THE MAN WHO CAPTURED LIFE IN THE COALFIELDS
PHOTOGRAPHER’S AMAZING RECORD OF LOST WAY OF LIFE:
THE mystery miner behind a set of remarkable pictures of Wales’ coalfields has been found.
Incredible photographs taken of a time when coal still ran through the veins of Wales were uncovered recently – but nobody knew who took them.
But following the public reaction to the pictures, showing a time when impending closures of the mines loomed over communities, the man who stood behind the camera and captured a pivotal point in Welsh history has been revealed.
Over many decades Leslie Price documented life in the Welsh Valleys, including the coalfields of South Wales.
One night in the 1960s when he was a young man, keen photographer Leslie decided to show some of his work to a fellow miner – sparking a love of photography.
From hard-working men blackened with dust, families scrabbling for coal during the miners’ strike, the ruins of shut-down mines and hand-written notes documenting the demise of the collieries, Leslie captured it all on film.
Now 80, Leslie has spoken of his memories of working in the mine and the stories that lie behind his photos.
Speaking at his home in Ton Pentre, Leslie told us: “I wasn’t just working at the mine, I was interested in the mining world too.
“I started off with a [Kodak] Box Brownie camera, and what I did then was I would take the film to the chemist to be processed. But then one time at the pub where I used to drink, I showed another miner and he told me that I should develop them myself.
“I didn’t have a clue how to do it, but he said he would teach me.”
The man Leslie met in the pub, Dick Marks, became a “second father” to the miner and started his real love for photography.
Leslie said: “He was Polish and he came over during the war. He could speak seven languages and was a very educated man.
“When Poland was invaded by Russia he ended up with the British Army in Africa, believe it or not.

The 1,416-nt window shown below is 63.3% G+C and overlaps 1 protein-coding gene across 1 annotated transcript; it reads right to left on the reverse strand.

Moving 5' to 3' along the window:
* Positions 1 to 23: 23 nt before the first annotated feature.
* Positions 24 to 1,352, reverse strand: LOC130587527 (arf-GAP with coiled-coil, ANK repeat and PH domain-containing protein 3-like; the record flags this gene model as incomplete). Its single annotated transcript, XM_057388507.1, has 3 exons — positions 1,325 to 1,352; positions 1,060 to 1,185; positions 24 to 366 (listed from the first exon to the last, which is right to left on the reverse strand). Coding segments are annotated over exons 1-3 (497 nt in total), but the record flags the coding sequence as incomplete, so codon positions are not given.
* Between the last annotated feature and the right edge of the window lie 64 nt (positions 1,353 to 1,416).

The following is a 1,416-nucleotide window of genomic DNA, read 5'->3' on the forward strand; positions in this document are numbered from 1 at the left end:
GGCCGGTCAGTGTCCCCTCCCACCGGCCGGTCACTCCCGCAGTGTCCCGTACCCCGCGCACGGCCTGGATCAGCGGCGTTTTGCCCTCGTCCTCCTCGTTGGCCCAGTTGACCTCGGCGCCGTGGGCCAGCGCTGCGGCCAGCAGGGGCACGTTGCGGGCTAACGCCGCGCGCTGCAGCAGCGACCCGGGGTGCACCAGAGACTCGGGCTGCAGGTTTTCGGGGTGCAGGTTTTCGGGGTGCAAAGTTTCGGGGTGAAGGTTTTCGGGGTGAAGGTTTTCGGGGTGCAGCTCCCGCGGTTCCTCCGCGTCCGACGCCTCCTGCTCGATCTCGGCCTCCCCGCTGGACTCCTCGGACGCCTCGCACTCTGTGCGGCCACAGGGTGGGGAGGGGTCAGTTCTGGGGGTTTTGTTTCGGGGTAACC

“He started to teach me on a Saturday evening in his house. We would go out for a pint after, too.
“He taught me how to look at photographs. One thing he told me always stuck with me, he said ‘don’t try to take photos, try to take stories’.”
Most of Leslie’s work on the mines was carried out during the last two weeks before the Abercynon mine shut in 1988, almost 100 years after in opened in 1889.
He said: “Many people have photographed mines, but I thought I will photograph the boys and the mines but I will include their occupations too.”
Taking his camera everywhere he went, Leslie’s photographs capture the smiling faces of colleagues and friends, the harsh reality of the job, and families scavenging for coal during the Miners’ Strike of 1984-1985.
Leslie started off as a trainee in the mines in the
Cynon Valley, and moved to the mine in Abercynon where he stayed until it closed decades later when it merged with the Ynysbyl colliery.
He said: “To be honest, like many, I had a lovehate relationship with the coal mines. Ask any retired miners if they wanted to go back, they would. I went to work in a factory afterwards, and it wasn’t quite the same.”
Leslie donated dozens of his photos to the Cardenden Mining Museum in Scotland, which were sent to the Fife Archives after it closed.
Leslie said: “I forgot all about them, and when the museum closed and they were sent to the Fife Archives, there was nothing on them about who took them. My brother heard about the appeal and got in touch.
“It was really nice to be recognised, to be honest. My whole aim was to leave my mark.
“It’s nice to look back at them and know that they’ve got a home.”
The photos and negatives have been donated to the Glamorgan Archives in Cardiff.
The whole collection can be viewed in the Glamorgan Archives search room, and digital images can be accessed online through their Canfod catalogue.
Leslie Price, of Ton Pentre, and, right and below, some of his pictures